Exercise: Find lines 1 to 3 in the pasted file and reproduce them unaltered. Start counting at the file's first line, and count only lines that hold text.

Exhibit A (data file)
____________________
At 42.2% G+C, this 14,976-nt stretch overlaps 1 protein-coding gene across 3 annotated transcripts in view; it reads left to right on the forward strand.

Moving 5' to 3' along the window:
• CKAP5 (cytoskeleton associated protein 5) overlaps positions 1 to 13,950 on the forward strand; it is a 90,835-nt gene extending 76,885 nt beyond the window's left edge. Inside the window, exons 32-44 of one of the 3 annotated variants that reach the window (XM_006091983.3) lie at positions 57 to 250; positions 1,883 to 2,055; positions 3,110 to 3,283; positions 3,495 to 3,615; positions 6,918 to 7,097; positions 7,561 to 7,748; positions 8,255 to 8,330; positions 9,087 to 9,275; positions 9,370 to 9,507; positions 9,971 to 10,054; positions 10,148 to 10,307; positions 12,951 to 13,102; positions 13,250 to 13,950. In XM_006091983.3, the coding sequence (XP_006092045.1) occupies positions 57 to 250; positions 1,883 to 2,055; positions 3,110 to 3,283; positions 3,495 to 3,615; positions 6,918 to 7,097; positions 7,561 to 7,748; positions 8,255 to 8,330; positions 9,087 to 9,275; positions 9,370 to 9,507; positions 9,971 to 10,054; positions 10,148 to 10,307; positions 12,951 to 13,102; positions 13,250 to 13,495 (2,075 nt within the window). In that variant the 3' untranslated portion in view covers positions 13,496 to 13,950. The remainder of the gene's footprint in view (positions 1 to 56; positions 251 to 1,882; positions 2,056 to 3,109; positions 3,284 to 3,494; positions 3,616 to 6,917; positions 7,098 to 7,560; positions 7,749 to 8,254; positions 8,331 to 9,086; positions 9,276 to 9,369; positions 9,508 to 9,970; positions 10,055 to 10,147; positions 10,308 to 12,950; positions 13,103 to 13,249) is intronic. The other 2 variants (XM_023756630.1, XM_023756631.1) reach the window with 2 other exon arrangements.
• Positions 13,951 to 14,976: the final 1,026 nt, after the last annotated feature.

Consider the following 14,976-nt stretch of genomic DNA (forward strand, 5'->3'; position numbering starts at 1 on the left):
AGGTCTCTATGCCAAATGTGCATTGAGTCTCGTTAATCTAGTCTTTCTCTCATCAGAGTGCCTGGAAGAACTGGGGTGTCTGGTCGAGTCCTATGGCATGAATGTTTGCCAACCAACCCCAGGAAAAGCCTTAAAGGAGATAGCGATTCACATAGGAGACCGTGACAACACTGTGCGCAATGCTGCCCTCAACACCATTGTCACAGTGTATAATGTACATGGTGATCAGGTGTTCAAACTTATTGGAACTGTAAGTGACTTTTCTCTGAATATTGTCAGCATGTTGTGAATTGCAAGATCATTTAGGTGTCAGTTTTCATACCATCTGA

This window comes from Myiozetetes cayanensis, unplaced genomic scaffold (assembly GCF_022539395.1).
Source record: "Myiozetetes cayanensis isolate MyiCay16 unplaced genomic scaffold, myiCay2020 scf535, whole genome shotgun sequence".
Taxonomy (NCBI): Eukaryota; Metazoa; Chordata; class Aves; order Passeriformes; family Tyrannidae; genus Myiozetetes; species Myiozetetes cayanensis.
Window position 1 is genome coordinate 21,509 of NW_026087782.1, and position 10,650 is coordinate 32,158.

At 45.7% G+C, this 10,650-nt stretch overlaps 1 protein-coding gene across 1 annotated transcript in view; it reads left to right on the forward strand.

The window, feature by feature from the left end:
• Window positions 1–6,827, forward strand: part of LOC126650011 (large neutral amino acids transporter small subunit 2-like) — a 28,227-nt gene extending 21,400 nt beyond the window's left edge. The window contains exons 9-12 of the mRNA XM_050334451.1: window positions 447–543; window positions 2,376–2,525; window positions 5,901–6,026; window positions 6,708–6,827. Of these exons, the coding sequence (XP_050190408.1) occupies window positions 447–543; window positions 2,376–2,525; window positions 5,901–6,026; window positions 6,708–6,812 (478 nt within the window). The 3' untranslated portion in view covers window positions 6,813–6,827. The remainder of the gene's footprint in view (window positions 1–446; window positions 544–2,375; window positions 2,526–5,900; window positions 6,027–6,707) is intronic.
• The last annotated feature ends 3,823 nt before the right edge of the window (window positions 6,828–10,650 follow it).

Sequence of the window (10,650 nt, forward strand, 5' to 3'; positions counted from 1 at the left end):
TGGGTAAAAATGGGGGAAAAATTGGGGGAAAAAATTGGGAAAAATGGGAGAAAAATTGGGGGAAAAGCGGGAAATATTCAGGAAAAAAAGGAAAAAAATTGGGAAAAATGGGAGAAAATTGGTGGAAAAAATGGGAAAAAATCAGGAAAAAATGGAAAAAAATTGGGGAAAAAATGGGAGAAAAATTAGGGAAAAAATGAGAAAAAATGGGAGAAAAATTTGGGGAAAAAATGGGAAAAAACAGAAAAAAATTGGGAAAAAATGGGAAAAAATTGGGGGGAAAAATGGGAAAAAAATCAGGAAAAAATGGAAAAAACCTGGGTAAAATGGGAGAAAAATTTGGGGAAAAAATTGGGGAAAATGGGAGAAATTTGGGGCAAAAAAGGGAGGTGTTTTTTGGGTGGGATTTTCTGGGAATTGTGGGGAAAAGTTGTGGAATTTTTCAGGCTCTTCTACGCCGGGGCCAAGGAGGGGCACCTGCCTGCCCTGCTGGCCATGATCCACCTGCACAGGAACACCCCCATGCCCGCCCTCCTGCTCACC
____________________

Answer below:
At 42.2% G+C, this 14,976-nt stretch overlaps 1 protein-coding gene across 3 annotated transcripts in view; it reads left to right on the forward strand.

Moving 5' to 3' along the window:
• CKAP5 (cytoskeleton associated protein 5) overlaps positions 1 to 13,950 on the forward strand; it is a 90,835-nt gene extending 76,885 nt beyond the window's left edge. Inside the window, exons 32-44 of one of the 3 annotated variants that reach the window (XM_006091983.3) lie at positions 57 to 250; positions 1,883 to 2,055; positions 3,110 to 3,283; positions 3,495 to 3,615; positions 6,918 to 7,097; positions 7,561 to 7,748; positions 8,255 to 8,330; positions 9,087 to 9,275; positions 9,370 to 9,507; positions 9,971 to 10,054; positions 10,148 to 10,307; positions 12,951 to 13,102; positions 13,250 to 13,950. In XM_006091983.3, the coding sequence (XP_006092045.1) occupies positions 57 to 250; positions 1,883 to 2,055; positions 3,110 to 3,283; positions 3,495 to 3,615; positions 6,918 to 7,097; positions 7,561 to 7,748; positions 8,255 to 8,330; positions 9,087 to 9,275; positions 9,370 to 9,507; positions 9,971 to 10,054; positions 10,148 to 10,307; positions 12,951 to 13,102; positions 13,250 to 13,495 (2,075 nt within the window). In that variant the 3' untranslated portion in view covers positions 13,496 to 13,950. The remainder of the gene's footprint in view (positions 1 to 56; positions 251 to 1,882; positions 2,056 to 3,109; positions 3,284 to 3,494; positions 3,616 to 6,917; positions 7,098 to 7,560; positions 7,749 to 8,254; positions 8,331 to 9,086; positions 9,276 to 9,369; positions 9,508 to 9,970; positions 10,055 to 10,147; positions 10,308 to 12,950; positions 13,103 to 13,249) is intronic. The other 2 variants (XM_023756630.1, XM_023756631.1) reach the window with 2 other exon arrangements.